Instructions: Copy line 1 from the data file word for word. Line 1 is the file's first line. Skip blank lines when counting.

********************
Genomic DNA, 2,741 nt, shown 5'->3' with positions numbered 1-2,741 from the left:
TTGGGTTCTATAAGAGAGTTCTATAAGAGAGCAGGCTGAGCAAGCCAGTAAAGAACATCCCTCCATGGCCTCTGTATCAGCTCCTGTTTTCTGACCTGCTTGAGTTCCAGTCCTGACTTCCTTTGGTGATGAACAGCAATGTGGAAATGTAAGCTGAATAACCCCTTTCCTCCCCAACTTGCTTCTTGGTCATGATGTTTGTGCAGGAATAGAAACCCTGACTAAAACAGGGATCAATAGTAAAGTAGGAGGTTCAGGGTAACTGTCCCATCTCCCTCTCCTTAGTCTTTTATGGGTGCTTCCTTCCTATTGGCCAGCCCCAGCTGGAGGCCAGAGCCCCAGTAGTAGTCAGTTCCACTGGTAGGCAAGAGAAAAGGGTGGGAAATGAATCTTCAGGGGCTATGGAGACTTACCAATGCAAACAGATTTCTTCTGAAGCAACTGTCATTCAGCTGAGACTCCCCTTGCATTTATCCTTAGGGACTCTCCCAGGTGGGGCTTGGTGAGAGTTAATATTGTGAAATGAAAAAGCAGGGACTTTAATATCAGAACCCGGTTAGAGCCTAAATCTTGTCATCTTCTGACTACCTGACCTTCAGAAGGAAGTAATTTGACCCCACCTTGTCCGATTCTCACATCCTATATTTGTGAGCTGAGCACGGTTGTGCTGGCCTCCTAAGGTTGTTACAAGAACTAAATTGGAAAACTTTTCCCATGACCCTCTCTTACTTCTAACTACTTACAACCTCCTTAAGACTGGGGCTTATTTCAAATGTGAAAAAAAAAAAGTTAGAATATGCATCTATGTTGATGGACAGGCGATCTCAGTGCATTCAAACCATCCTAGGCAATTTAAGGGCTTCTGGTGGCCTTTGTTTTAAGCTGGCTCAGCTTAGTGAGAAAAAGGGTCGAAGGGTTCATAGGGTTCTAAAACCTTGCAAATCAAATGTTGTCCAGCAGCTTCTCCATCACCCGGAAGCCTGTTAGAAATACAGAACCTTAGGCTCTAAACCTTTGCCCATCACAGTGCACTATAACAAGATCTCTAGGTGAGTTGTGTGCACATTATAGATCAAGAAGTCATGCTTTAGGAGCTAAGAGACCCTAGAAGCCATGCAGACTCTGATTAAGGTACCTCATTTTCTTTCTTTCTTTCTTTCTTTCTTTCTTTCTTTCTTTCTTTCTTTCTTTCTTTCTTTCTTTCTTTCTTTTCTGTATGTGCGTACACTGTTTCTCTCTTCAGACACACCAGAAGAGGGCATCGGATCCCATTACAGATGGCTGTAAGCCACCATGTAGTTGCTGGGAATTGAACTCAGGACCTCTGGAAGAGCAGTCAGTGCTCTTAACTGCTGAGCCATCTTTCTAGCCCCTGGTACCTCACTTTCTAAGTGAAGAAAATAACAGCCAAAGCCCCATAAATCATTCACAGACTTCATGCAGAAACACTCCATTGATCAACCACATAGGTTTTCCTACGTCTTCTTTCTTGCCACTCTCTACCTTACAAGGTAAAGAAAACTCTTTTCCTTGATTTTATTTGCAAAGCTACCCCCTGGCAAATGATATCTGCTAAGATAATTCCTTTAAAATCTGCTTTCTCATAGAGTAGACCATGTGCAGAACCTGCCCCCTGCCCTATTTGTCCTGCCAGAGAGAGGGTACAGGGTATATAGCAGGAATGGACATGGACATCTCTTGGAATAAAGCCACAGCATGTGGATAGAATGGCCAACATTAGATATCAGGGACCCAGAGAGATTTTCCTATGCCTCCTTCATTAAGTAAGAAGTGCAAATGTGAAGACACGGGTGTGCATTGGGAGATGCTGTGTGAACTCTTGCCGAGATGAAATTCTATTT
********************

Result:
Genomic DNA, 2,741 nt, shown 5'->3' with positions numbered 1-2,741 from the left: